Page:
Council outlines 150 ways to cut emissions

Council outlines 150 ways to cut emissions

10 September 2010

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Indonesian: The Indonesian National Climate Change Council (DNPI) has outlined 150 strategies to ensure the country reaches a target set by the government to reduce national greenhouse gas emissions by 26 percent by 2020.

Indonesia will contribute 4.5 percent to the world’s total greenhouse emissions in 2030 if no action is taken to curb the rising level of emissions, which is predicted to hit 3.2 Gigatons in 2030 from 2.1 Gigatons in 2005, a DNPI report says.

DNPI executive chairman Rachmat Witoelar said the strategies would not adversely affect economic growth.

“We now have a greater view of how to integrate strong economic growth with reducing emissions,” he said, adding that people would reject strategies that threatened economic growth.

“We have found that economic development and greenhouse gas mitigation can be mutually reinforcing,” he said. “A more sustainable economic path requires a paradigm shift, but in the long-term it will increase Indonesia’s economic growth.”

Agus Purnomo, head of the council’s secretariat, added that the council had studied 150 reduction strategies pertaining to the forestry, agriculture, power, transportation, construction and cement sectors.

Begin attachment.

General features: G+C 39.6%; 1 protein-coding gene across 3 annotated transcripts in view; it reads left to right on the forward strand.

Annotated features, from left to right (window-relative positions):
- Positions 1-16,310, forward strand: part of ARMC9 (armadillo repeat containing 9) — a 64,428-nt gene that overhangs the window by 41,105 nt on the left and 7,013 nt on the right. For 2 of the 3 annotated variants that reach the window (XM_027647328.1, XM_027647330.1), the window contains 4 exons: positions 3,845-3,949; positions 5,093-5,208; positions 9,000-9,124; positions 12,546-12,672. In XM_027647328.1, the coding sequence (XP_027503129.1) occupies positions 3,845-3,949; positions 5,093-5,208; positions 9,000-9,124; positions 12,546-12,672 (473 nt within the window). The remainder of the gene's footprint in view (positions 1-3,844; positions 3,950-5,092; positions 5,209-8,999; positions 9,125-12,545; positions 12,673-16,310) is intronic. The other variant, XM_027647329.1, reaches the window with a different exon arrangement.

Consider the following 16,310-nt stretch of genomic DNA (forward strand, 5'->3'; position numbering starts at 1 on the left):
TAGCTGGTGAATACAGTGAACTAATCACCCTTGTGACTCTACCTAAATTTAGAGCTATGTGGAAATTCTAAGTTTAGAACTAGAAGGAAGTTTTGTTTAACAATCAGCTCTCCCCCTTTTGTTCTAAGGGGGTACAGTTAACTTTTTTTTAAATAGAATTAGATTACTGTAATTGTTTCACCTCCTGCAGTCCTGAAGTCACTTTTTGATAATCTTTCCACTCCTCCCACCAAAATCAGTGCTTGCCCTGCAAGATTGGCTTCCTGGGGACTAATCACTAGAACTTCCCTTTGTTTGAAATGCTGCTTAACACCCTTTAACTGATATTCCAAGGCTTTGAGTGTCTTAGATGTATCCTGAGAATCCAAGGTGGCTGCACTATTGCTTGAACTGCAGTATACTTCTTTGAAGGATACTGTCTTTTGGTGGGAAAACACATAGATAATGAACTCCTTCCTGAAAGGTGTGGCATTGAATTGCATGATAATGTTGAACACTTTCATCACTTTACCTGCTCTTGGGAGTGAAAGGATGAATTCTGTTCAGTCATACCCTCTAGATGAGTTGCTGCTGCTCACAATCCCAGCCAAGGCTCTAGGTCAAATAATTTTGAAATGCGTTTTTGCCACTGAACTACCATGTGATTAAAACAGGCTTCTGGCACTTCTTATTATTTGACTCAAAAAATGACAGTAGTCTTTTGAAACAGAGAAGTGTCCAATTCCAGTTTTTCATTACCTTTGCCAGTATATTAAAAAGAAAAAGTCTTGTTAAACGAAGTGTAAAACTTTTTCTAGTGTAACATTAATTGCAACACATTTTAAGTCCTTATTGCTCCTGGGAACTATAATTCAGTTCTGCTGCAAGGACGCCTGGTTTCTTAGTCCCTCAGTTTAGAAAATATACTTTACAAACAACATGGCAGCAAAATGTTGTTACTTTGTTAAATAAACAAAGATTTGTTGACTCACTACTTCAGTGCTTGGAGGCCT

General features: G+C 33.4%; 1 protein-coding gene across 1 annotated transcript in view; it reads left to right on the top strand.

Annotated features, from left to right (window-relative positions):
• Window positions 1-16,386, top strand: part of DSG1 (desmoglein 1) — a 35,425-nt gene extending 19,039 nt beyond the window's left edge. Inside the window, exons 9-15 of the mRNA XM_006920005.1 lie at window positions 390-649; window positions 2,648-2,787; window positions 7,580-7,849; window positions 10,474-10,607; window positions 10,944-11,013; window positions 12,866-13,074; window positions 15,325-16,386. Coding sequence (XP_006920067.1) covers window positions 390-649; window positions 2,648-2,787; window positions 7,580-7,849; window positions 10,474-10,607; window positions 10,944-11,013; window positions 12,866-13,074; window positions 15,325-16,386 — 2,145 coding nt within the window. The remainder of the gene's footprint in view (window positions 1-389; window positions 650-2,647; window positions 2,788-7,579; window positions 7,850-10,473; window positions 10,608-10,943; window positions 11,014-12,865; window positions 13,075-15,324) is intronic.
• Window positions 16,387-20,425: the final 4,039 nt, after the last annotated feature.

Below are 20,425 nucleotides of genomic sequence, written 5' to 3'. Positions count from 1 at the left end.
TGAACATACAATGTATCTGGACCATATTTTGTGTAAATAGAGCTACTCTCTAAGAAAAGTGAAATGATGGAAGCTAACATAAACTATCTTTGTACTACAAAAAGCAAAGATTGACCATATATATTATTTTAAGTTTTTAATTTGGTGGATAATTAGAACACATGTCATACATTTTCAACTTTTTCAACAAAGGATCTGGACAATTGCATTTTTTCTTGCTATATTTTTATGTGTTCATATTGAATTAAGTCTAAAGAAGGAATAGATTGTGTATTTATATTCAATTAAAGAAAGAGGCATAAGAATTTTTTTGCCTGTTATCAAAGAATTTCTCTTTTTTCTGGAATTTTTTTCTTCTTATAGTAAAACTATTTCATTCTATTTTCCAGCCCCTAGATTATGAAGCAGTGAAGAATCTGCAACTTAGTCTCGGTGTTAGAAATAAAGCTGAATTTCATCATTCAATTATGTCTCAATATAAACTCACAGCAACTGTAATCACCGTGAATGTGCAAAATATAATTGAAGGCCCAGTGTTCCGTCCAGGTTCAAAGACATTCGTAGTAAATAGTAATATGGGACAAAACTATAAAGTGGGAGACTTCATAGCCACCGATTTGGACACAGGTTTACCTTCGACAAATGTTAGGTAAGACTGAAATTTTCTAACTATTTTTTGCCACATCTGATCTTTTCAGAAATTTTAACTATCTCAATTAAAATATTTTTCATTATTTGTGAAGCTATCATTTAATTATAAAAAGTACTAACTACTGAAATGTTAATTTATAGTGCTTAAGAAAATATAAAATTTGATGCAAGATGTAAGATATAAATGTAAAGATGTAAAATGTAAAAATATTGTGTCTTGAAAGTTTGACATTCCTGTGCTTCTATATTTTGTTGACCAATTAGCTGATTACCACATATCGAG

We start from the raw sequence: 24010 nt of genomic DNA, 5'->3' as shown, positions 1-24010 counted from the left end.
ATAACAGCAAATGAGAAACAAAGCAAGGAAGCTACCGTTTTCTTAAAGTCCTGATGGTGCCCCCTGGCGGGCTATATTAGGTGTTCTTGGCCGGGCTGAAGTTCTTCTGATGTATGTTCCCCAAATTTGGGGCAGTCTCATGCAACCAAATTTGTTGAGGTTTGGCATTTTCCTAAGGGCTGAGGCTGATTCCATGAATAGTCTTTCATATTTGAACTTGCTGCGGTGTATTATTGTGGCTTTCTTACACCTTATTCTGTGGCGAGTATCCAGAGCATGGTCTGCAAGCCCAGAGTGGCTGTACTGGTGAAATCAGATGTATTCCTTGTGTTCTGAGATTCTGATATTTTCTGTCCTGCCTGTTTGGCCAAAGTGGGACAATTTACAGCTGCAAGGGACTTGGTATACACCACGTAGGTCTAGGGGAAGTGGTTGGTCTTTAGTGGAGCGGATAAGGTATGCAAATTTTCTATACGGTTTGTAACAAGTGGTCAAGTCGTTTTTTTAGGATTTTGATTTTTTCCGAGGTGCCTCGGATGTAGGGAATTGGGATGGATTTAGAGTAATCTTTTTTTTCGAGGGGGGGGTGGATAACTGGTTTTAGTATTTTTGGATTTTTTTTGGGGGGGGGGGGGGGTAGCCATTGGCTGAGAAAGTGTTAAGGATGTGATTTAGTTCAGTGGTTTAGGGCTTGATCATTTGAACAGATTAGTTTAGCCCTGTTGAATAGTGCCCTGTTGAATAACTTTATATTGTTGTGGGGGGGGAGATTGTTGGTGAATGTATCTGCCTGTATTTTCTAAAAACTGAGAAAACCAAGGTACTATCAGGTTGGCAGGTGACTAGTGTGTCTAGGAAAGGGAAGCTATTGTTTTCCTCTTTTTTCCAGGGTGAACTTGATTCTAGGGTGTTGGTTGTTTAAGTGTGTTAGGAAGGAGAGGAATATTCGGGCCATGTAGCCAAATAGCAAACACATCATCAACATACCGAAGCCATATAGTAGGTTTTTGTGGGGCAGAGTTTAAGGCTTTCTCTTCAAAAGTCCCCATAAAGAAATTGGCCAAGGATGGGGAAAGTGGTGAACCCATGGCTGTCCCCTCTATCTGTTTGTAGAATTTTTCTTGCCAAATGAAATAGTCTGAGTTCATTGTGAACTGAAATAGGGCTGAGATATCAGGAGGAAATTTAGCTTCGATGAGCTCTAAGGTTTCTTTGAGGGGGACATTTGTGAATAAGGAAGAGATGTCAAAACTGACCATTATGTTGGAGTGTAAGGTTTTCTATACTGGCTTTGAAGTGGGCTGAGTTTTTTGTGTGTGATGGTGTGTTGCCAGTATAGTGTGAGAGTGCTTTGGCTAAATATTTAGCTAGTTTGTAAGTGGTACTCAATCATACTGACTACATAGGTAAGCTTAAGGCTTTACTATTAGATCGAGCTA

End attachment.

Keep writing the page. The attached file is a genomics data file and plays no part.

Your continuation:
The implementation of some strategies would come at no cost or a low cost offset by higher savings, he said. “For example, energy efficient light bulbs cost more to purchase but will result in lower electricity bills,” he added.

However, larger reduction projects, such as building geothermal power plants, preventing forest fires and increasing land use efficiency, would require larger investments, he said.

He said that reducing deforestation, practicing zero burning farming, reducing peat decomposition, managing the sustainability of forests and reforestation were the top five mitigation measures.

Based on a report released by the council, deforestation, forest degradation and forest fires are the second largest sources of greenhouse gases in Indonesia after peatland draining and peat fires.

Didy Wurjanto, the secretary of Jambi province’s climate change board, said that besides outlining strategies, the council should also provide the public with credible alternatives to current greenhouse gas producing practices.

“We have to realize that it’s easy to set targets on paper but reality is different,” he said, adding that pressuring local people to achieve those targets would not be effective.

He said farmers and local people must be given an affordable alternative for clearing forests to the slash-and-burn technique.

The government must also provide local administrations with clear guidelines on ways to deal with the problems connected to emission reduction efforts, he said. (JP/gzl)

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